WOMEN’S 200 BACKSTROKE – FINALS

  • World Record: 2:03.14, Kaylee McKeown (2023)
  • American Record: 2:03.35, Regan Smith (2019)
  • U.S. Open Meet Record: 2:05.28, Regan Smith (2022)
  • U.S. Open Record: 2:03.80, Regan Smith (2023)
  • 2024 Olympic Trials Cut: 2:13.59

Top 8:

  1. Regan Smith — 2:04.27
  2. Claire Curzan — 2:06.39
  3. Summer McIntosh — 2:06.81
  4. Phoebe Bacon — 2:07.49
  5. Kennedy Noble – 2:10.07
  6. Leah Shackley — 2:10.23
  7. Aviv Barzelay — 2:10.72
  8. Anna Peplowski — 2:12.37

Regan Smith won the women’s 200 back by over two seconds, crushing her own U.S. Open meet record time of 2:05.28 from last year. She flipped at the halfway mark in 1:00.74, which was just 0.01 under Kaylee McKeown‘s world record pace. Although she couldn’t quite match McKeown’s final world record time, her mark from the U.S. Open was faster than the 2:04.94 she went to earn silver at the World Championships this year.

Claire Curzan finished second with a time of 2:06.39, just 0.04 seconds off her best time from Nationals. She’s been on a tear in the backstroke events at this meet, as she set a personal best in the 100 back on Friday night. Finishing in third was Summer McIntosh, who showed off her versatility by getting under 2:07 for the first time in her career.

MEN’S 200 BACKSTROKE – FINALS

  • World Record: 1:51.92, Aaron Peirsol (2009)
  • American Record: 1:51.92, Aaron Peirsol (2009)
  • U.S. Open Meet Record: 1:54.59, Nicholas Thoman (2009)
  • U.S. Open Record: 1:53.08, Aaron Peirsol (2009)
  • 2024 Olympic Trials Cut: 2:01.69

Top 8:

  1. Hubert Kos — 1:55.95
  2. Kieran Smith — 1:57.51
  3. Kai Van Westering — 1:58.63
  4. Brandon Miller — 1:59.25
  5. Benedek Kovacs —2:00.14
  6. Yeziel Morales — 2:00.86
  7. JT Ewing — 2:00.97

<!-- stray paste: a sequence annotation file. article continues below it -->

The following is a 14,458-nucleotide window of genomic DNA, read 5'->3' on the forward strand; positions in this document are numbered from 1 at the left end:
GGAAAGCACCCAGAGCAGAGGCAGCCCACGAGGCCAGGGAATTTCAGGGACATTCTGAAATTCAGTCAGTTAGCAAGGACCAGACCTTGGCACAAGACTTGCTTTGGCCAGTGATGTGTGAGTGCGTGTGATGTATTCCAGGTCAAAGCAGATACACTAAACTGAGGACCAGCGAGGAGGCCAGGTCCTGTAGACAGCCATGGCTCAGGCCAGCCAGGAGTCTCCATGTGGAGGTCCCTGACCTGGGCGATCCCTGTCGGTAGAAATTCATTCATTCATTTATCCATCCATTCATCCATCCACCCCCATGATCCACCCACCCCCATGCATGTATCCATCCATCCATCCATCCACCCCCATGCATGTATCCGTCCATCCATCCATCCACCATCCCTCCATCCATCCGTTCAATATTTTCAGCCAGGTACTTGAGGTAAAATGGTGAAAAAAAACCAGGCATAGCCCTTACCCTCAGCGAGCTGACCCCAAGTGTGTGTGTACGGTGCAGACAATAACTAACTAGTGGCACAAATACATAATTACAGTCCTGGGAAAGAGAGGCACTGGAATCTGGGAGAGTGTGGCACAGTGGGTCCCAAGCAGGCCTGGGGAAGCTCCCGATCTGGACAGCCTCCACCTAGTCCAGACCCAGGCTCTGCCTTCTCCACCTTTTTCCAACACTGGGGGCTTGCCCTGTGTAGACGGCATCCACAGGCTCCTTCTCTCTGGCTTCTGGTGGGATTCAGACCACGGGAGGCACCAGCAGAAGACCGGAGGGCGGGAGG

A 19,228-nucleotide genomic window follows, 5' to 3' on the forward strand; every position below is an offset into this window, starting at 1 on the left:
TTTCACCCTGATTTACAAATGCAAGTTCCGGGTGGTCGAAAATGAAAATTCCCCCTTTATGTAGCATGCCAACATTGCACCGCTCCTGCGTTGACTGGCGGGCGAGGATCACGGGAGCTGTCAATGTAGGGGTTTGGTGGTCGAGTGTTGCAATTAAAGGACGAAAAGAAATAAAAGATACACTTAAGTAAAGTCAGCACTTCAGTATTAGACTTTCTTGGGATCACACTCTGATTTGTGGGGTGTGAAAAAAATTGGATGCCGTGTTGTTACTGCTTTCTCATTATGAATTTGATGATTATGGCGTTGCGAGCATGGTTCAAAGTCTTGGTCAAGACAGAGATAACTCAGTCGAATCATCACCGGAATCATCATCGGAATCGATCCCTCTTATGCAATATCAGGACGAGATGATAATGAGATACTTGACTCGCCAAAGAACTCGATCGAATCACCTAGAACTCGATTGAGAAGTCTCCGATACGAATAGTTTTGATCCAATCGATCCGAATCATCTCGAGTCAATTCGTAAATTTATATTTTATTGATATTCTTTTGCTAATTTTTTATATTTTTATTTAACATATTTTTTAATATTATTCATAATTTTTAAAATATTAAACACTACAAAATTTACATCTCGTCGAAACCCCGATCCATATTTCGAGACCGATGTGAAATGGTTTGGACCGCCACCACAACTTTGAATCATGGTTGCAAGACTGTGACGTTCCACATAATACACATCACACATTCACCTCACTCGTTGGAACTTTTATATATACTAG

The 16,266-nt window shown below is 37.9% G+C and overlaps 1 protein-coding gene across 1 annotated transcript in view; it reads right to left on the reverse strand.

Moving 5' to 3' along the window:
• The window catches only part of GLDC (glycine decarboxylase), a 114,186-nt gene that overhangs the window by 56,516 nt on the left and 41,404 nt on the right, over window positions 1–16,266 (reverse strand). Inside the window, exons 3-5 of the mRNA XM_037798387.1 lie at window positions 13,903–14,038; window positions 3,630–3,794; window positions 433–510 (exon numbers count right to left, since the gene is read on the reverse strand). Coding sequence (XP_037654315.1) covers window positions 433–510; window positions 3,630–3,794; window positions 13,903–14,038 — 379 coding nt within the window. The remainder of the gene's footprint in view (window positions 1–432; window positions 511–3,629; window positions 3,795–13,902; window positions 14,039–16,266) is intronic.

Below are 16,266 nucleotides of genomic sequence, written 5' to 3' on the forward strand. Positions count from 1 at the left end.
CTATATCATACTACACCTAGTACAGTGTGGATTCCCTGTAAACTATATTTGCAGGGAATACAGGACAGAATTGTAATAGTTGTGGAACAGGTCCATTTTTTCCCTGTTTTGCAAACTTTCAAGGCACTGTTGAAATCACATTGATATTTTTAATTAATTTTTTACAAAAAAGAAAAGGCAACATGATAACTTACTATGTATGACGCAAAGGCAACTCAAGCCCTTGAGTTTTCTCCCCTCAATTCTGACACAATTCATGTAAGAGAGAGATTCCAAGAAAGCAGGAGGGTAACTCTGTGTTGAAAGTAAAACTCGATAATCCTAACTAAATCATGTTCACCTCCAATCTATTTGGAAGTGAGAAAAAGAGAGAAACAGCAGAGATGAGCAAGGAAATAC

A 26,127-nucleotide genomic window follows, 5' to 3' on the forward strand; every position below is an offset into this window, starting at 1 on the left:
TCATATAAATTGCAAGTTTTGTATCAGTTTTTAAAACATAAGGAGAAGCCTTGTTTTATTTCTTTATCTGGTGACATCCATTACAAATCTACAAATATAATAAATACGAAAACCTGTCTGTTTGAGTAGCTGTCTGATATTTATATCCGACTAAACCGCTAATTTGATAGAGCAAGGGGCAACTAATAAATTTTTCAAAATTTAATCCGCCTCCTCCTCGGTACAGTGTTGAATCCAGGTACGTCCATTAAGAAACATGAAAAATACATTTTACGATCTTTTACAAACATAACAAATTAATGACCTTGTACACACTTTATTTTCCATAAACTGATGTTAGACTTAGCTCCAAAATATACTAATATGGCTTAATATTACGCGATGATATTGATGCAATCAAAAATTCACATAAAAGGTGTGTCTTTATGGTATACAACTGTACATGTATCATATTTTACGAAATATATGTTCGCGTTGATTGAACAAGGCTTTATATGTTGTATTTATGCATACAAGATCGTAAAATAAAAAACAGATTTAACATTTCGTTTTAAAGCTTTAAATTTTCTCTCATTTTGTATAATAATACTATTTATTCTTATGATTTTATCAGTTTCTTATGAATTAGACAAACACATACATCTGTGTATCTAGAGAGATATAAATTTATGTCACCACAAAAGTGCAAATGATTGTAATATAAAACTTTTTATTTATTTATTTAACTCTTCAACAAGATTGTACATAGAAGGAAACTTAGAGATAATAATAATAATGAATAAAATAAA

8. Hunter Tapp — 2:05.15

200 back world champion Hubert Kos also took home a U.S. Open title in the event, wining by nearly two seconds. His performance ties his performance from this April’s Westmont Pro Series as his second-fastest swim ever, behind the 1:54.14 he clocked to win the world title this year.

Placing second was Kieran Smith, who dropped a huge chunk of time off his previous best of 1:58.43 from April 2023. Indiana sophomore Kai Van Westering went 1:58.63 to place third.

Notably, Jack Aikins went 1:56.82 to win the ‘B’ final, which would have been fast enough to take second in the ‘A’ final.

WOMEN’S 100 FREESTYLE – FINALS

  • World Record: 51.71, Sarah Sjostrom (2017)
  • American Record: 52.04, Simone Manuel (2019)
  • U.S. Open Meet Record: 53.42, Erika Brown (2019)
  • U.S. Open Record: 52.54, Simone Manuel (2018)
  • 2024 Olympic Trials Cut: 55.79

Top 8:

  1. Siobhan Haughey — 52.94
  2. Torri Huske — 53.17
  3. Abbey Weitzeil — 53.53
  4. Simone Manuel — 53.65
  5. Gretchen Walsh — 53.95
  6. Olivia Smoliga — 54.83
  7. Mary Sophie-Harvey — 55.03
  8. Katharine Berkoff — 55.40

Pre-race favorite Siobhan Haughey led from start to finish, being the only person in the field under 53 seconds and taking a considerable amount of time off Erika Brown’s U.S. Open meet record from 2019.

Finishing in second was Torri Huske, who went 53.17 and was just 0.25 off her personal best time of 52.92. She was also faster than her 2022-23 season-best of 53.41.

Abbey Weitzeil placed third in 53.53, while Simone Manuel continues her career resurgence by posting her fastest 100 free time since November 2020.

MEN’S 100 FREESTYLE – FINALS

  • World Record: 46.86, David Popovici (2022)
  • American Record: 46.96, Caeleb Dressel (2019)
  • U.S. Open Meet Record: 47.69, Zach Apple (2019)
  • U.S. Open Record: 47.39, Ryan Held/Caeleb Dressel (2019/2021)
  • 2024 Olympic Trials Cut: 49.99

Top 8:

  1. Matt King — 48.30
  2. Ryan Held — 48.36
  3. Chris Guiliano — 48.51
  4. Drew Kibler — 48.71